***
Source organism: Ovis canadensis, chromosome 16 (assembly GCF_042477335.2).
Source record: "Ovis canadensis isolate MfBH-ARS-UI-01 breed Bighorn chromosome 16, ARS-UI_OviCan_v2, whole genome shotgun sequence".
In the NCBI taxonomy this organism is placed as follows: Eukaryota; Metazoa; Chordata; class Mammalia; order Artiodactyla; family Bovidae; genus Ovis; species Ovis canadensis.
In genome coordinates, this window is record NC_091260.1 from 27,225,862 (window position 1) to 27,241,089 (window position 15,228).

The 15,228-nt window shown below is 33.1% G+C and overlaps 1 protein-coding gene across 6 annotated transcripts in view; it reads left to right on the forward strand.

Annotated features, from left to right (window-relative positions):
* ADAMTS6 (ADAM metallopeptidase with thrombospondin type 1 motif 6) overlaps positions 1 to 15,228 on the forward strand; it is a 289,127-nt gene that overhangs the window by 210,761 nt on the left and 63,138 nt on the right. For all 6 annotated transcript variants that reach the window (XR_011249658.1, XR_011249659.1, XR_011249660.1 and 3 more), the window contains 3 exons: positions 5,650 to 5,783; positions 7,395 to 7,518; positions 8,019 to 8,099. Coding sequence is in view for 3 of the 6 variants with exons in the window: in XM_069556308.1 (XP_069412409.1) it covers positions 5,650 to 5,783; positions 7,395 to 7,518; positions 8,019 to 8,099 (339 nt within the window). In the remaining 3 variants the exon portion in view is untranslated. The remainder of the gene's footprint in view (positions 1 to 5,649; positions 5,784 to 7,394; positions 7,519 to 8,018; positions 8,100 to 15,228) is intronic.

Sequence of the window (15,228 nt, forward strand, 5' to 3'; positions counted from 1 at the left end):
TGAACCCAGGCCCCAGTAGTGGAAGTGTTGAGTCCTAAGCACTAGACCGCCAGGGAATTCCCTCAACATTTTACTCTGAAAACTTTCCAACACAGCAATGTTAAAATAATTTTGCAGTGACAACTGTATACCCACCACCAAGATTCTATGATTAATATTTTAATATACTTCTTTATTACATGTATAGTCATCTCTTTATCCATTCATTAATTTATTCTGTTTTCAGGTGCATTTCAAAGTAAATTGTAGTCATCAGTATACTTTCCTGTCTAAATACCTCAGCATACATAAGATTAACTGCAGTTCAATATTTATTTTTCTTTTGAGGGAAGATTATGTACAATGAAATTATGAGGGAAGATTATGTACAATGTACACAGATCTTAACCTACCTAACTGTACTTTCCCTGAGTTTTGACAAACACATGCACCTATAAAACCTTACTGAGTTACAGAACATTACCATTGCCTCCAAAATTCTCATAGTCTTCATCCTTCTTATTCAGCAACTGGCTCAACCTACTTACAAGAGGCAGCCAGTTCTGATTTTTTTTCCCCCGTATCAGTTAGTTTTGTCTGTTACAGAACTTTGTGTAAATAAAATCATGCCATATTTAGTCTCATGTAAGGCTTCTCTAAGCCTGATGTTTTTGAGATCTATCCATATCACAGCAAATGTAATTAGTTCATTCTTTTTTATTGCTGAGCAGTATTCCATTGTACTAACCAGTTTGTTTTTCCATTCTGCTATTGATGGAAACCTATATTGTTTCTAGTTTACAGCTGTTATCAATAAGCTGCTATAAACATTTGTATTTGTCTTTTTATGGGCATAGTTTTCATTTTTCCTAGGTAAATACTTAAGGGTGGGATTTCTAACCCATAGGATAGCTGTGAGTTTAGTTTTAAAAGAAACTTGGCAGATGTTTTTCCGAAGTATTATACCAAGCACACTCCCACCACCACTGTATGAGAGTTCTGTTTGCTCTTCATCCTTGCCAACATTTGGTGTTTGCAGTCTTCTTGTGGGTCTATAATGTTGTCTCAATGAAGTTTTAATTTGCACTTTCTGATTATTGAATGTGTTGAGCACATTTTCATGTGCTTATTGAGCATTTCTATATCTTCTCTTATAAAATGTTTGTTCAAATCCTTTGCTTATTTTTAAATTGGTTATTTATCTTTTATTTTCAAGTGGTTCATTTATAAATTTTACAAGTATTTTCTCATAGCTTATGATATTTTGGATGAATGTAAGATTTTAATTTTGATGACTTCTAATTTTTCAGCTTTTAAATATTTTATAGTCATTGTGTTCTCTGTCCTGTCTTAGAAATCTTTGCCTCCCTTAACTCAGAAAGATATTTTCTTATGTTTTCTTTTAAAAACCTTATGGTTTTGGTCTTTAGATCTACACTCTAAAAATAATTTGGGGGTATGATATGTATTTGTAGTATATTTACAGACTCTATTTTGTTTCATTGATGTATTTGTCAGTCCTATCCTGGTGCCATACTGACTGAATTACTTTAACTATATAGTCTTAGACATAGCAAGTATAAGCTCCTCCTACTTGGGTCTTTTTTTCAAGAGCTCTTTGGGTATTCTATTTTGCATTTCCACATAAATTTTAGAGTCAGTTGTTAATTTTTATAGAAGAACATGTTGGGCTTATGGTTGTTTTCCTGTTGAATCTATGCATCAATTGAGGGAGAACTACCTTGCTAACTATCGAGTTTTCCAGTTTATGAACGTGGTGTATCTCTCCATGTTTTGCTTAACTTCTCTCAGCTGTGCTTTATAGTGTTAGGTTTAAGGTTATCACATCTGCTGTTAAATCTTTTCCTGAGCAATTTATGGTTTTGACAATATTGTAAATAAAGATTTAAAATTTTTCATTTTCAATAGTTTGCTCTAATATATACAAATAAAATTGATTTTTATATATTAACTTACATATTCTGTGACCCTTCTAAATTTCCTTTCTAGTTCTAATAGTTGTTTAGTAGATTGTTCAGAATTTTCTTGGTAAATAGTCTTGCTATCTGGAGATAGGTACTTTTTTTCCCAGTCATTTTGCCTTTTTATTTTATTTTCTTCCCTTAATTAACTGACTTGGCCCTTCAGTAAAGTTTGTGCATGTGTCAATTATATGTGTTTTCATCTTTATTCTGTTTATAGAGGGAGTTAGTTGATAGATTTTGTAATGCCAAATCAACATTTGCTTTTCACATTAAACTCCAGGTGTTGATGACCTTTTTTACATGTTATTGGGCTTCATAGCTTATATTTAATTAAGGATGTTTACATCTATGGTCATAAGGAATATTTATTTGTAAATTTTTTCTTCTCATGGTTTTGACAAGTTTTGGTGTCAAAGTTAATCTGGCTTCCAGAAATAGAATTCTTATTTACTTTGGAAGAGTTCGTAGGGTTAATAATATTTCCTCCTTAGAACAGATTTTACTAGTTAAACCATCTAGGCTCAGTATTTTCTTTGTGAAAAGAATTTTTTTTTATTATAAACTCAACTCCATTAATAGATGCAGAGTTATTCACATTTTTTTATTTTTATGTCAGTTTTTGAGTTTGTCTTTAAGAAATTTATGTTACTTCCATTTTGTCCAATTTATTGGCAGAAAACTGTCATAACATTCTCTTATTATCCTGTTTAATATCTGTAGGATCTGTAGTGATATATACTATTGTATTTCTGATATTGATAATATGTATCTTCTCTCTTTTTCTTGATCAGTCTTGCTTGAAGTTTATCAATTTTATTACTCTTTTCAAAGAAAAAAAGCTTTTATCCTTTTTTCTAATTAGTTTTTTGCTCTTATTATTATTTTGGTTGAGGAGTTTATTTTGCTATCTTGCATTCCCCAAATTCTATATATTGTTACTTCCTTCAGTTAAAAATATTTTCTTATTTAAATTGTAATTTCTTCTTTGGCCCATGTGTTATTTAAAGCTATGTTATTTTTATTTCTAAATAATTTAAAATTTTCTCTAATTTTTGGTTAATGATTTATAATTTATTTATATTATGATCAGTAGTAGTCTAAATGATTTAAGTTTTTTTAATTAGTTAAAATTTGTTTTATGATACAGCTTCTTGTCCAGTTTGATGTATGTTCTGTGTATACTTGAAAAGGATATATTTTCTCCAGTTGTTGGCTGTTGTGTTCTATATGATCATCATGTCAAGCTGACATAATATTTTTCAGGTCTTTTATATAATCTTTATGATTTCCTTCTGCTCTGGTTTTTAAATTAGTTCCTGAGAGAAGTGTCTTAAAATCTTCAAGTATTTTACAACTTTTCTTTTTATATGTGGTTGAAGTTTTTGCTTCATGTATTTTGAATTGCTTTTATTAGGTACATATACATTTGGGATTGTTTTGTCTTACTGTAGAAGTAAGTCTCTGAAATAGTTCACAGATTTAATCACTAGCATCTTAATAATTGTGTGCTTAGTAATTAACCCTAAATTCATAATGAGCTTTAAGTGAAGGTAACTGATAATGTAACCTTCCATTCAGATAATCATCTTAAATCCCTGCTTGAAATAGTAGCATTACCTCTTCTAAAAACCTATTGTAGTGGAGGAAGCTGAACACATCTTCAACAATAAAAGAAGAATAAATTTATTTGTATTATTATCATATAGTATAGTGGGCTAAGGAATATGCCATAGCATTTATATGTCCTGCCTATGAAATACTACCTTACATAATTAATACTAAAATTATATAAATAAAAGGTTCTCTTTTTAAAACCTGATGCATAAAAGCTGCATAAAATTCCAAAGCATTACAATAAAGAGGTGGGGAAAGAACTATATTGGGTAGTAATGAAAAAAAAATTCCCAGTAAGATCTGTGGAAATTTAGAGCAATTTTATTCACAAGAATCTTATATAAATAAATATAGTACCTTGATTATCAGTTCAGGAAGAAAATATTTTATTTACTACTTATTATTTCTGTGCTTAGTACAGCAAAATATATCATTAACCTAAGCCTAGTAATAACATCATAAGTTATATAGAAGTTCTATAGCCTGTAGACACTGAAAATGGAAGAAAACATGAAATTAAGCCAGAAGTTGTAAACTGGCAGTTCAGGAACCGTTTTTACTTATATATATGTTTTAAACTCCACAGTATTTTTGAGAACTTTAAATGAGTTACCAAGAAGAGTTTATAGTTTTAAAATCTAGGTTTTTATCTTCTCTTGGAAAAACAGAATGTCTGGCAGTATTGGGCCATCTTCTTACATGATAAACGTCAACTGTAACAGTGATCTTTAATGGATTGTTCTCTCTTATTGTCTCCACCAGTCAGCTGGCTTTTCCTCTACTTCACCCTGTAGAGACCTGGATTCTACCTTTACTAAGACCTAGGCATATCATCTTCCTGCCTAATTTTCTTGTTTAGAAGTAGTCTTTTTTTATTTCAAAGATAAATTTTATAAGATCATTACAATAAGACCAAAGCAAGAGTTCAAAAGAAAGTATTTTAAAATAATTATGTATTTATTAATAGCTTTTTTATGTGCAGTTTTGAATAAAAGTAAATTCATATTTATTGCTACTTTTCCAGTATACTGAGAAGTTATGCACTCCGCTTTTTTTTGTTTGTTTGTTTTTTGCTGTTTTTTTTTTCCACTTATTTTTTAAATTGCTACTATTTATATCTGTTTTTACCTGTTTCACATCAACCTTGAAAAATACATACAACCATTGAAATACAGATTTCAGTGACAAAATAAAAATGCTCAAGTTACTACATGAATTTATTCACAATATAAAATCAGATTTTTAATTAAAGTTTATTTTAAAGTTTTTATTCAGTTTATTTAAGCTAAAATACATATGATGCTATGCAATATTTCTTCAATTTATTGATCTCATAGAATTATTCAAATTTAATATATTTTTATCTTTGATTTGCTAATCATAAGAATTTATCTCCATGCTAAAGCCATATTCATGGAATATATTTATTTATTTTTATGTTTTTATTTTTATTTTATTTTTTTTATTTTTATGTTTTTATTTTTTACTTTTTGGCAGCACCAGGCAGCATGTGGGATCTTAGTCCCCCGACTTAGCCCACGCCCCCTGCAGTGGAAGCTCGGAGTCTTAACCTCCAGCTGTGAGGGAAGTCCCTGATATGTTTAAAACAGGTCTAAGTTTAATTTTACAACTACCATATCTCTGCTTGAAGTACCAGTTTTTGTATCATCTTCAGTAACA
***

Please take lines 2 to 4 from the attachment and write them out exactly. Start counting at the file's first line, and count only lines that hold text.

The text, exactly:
Source record: "Ovis canadensis isolate MfBH-ARS-UI-01 breed Bighorn chromosome 16, ARS-UI_OviCan_v2, whole genome shotgun sequence".
In the NCBI taxonomy this organism is placed as follows: Eukaryota; Metazoa; Chordata; class Mammalia; order Artiodactyla; family Bovidae; genus Ovis; species Ovis canadensis.
In genome coordinates, this window is record NC_091260.1 from 27,225,862 (window position 1) to 27,241,089 (window position 15,228).